“Mom was Catholic, dad was a construction engineer,” Black said. The latter wouldn't change for decades.

Meanwhile, he said, “it was in Ebensburg where I came to Christ as an 8-year-old boy watching Billy Graham.”

Ebensburg was part of a bustling coal industry at that time. “I was the youngest member of the United Mine Workers,” Black said. “It was at age 15. I was doing above-ground grunt work.”

Black went to high school in West Virginia and Illinois, then to South Carolina's University of Charleston and the Rev. Pat Robertson's Regent University in Virginia Beach.

At Regent he met his future wife Teri, a native of Butler.

Don Black earned a master's degree in communication, had law school training and was ordained as a minister in the Full Gospel Fellowship of Churches and Ministers.

He served as impact sales manager for Robertson's CBN Family Channel; vice president of sales and development for INSP/The Inspiration Network; and had various roles from 1998-2006 with Dr. Charles Stanley's In Touch ministry in Atlanta.

“Part of the motivation for going was because God used that program to touch my father,” Black said, referring to how his father came to know Christ at age 70, not long before his death.

After rising to the role of chief operating officer of In Touch Ministries, Black became managing partner of Black and White Strategy, an agency based in Franklin, Tenn., that works with non-profit organizations.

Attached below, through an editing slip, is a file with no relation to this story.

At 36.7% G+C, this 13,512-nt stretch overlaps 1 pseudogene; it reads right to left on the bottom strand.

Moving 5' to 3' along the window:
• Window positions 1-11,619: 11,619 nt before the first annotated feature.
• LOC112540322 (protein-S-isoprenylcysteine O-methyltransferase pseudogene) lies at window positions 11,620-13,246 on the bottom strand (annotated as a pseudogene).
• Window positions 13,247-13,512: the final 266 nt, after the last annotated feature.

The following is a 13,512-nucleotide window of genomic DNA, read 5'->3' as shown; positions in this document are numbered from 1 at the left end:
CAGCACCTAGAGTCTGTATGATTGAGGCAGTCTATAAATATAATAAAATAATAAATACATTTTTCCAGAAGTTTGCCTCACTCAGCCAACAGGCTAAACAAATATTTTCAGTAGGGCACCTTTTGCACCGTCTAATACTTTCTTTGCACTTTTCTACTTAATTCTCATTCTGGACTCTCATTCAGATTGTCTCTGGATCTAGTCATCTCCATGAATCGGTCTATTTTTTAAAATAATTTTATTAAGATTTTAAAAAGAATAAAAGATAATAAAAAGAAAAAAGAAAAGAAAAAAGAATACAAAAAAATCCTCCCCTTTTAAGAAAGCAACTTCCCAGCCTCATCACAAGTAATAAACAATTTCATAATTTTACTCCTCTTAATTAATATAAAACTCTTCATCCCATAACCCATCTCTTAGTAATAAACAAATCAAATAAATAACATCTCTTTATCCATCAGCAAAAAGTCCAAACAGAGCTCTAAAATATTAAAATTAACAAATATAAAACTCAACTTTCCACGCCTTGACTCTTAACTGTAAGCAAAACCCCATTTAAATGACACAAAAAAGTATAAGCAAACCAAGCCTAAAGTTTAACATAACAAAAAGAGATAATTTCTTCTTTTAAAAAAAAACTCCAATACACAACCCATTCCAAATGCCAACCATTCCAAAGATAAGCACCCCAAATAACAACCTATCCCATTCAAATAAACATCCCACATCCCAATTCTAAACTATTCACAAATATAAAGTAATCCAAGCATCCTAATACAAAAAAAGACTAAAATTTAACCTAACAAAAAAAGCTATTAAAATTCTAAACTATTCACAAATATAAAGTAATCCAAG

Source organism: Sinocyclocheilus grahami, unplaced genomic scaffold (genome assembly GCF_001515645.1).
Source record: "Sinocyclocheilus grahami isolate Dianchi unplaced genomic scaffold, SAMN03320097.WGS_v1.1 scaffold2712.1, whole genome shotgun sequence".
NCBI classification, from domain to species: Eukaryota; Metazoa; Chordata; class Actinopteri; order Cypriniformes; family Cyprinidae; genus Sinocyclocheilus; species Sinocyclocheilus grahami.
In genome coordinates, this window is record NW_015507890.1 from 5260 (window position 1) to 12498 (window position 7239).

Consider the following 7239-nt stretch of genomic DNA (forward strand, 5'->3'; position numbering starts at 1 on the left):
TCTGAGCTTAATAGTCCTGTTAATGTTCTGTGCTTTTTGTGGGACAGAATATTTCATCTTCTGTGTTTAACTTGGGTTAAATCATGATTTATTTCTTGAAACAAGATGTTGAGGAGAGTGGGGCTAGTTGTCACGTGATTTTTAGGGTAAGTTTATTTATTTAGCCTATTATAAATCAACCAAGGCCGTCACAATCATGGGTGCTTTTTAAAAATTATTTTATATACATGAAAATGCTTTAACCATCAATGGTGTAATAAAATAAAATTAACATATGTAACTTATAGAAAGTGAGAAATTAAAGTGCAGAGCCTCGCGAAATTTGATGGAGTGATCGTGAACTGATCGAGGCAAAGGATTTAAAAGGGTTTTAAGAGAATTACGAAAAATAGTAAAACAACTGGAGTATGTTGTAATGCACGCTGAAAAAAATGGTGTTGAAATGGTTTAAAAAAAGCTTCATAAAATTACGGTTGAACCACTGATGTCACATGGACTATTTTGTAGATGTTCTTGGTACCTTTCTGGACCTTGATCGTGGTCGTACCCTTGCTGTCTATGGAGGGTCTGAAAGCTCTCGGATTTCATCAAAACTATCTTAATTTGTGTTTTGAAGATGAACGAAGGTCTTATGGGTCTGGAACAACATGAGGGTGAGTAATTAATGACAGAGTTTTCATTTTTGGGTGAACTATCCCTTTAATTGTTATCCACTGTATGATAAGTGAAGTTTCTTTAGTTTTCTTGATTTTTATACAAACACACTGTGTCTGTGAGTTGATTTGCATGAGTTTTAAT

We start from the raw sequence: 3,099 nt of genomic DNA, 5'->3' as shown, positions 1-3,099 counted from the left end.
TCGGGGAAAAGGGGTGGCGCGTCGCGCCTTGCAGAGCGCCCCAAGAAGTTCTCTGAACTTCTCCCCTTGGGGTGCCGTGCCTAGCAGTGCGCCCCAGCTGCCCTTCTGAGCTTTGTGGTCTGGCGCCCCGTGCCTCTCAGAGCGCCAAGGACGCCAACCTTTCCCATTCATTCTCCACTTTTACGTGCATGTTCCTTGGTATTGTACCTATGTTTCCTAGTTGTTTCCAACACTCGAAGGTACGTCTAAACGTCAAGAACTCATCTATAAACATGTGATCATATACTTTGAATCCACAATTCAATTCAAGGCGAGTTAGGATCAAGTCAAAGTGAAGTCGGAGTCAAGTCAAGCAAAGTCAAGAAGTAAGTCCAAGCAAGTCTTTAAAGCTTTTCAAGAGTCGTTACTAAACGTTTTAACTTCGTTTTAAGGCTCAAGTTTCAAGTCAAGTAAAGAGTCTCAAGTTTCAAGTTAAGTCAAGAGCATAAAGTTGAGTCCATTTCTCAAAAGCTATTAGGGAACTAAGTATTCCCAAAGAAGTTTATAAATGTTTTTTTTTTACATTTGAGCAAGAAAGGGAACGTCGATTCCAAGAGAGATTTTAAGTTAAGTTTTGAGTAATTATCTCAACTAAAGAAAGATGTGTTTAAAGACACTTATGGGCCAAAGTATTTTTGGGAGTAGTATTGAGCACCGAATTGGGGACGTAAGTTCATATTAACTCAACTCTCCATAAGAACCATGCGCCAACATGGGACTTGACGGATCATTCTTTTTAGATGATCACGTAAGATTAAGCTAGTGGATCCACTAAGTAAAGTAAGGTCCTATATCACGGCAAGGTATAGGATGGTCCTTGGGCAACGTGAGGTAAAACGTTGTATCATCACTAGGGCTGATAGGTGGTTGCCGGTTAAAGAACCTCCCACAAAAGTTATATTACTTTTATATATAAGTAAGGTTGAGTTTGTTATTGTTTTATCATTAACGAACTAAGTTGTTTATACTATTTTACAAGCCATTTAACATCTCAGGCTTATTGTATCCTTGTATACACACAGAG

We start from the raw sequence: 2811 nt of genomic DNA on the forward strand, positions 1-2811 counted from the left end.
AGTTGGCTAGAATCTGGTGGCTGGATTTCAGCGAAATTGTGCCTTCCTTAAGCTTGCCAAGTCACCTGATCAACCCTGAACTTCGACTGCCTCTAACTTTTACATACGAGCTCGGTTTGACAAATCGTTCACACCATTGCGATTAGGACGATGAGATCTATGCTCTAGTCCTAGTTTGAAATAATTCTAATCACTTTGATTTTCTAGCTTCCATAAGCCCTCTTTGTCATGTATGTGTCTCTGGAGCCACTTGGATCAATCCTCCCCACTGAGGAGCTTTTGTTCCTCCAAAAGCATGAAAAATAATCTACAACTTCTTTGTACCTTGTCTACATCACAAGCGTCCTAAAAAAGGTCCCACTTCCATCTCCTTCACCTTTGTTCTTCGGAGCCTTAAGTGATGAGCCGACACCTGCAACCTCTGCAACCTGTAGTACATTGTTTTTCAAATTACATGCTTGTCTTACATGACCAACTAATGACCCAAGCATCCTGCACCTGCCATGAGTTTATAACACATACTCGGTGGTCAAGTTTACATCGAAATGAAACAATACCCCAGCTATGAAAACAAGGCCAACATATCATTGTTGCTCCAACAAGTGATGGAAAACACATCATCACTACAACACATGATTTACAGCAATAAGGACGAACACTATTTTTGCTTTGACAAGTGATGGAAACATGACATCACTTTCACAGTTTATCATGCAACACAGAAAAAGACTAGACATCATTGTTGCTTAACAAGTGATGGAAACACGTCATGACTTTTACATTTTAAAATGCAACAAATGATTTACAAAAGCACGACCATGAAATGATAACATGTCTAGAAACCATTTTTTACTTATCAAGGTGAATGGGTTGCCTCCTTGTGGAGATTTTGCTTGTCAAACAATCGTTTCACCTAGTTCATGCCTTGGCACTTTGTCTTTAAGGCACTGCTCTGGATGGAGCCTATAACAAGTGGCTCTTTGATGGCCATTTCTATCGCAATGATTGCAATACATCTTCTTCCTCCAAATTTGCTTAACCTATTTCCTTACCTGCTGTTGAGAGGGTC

The Blacks live in Franklin, a suburb of Nashville, and have two daughters in college and two sons in high school.

Patrick Cloonan is a staff writer for Trib Total Media. He can be reached at 412-664-9161, ext. 1967, or pcloonan@tribweb.com.

TribLIVE commenting policy

You are solely responsible for your comments and by using TribLive.com you agree to our Terms of Service.

We moderate comments. Our goal is to provide substantive commentary for a general readership. By screening submissions, we provide a space where readers can share intelligent and informed commentary that enhances the quality of our news and information.

While most comments will be posted if they are on-topic and not abusive, moderating decisions are subjective. We will make them as carefully and consistently as we can. Because of the volume of reader comments, we cannot review individual moderation decisions with readers.

We value thoughtful comments representing a range of views that make their point quickly and politely. We make an effort to protect discussions from repeated comments either by the same reader or different readers

We follow the same standards for taste as the daily newspaper. A few things we won't tolerate: personal attacks, obscenity, vulgarity, profanity (including expletives and letters followed by dashes), commercial promotion, impersonations, incoherence, proselytizing and SHOUTING. Don't include URLs to Web sites.

We do not edit comments. They are either approved or deleted. We reserve the right to edit a comment that is quoted or excerpted in an article. In this case, we may fix spelling and punctuation.

We welcome strong opinions and criticism of our work, but we don't want comments to become bogged down with discussions of our policies and we will moderate accordingly.

We appreciate it when readers and people quoted in articles or blog posts point out errors of fact or emphasis and will investigate all assertions. But these suggestions should be sent via e-mail. To avoid distracting other readers, we won't publish comments that suggest a correction. Instead, corrections will be made in a blog post or in an article.